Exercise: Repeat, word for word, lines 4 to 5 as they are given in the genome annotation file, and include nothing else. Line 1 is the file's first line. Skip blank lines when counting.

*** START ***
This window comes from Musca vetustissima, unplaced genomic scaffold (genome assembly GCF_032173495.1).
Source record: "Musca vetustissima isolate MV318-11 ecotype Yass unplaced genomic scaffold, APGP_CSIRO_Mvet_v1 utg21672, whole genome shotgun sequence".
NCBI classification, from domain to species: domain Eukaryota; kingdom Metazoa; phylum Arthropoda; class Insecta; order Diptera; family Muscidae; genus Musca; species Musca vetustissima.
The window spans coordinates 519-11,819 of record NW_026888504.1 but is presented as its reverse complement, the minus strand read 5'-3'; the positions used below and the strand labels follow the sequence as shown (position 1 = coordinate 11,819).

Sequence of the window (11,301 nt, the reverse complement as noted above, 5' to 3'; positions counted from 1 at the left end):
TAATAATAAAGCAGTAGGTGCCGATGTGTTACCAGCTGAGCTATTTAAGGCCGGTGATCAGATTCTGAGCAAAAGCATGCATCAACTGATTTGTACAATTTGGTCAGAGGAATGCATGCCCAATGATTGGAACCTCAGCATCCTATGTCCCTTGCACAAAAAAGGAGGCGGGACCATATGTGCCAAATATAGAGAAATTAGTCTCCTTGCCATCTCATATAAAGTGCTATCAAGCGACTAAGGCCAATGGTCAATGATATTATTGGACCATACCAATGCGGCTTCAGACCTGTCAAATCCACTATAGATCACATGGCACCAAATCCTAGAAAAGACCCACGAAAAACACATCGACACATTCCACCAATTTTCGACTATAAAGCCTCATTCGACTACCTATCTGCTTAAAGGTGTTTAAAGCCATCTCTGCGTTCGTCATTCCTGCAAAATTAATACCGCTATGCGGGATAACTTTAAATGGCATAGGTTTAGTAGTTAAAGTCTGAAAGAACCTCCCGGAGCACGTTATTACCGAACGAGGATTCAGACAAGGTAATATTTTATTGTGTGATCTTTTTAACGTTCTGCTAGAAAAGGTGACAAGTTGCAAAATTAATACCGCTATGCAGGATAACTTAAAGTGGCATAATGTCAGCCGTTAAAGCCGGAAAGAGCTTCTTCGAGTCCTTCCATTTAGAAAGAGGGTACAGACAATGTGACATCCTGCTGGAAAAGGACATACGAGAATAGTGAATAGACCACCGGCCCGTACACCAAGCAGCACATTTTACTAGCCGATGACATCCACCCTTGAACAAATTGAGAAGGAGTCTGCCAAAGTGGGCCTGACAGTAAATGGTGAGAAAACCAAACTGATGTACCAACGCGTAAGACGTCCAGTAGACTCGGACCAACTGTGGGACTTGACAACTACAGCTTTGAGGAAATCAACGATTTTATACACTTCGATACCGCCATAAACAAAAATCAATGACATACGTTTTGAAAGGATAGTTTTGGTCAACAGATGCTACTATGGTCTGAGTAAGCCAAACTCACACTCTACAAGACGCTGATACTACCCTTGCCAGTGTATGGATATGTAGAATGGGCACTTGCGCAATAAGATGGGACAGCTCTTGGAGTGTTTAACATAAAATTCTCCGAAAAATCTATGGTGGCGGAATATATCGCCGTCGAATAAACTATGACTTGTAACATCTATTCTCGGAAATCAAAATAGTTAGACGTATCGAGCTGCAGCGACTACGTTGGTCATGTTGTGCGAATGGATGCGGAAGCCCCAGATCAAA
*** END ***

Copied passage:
The window spans coordinates 519-11,819 of record NW_026888504.1 but is presented as its reverse complement, the minus strand read 5'-3'; the positions used below and the strand labels follow the sequence as shown (position 1 = coordinate 11,819).

Sequence of the window (11,301 nt, the reverse complement as noted above, 5' to 3'; positions counted from 1 at the left end):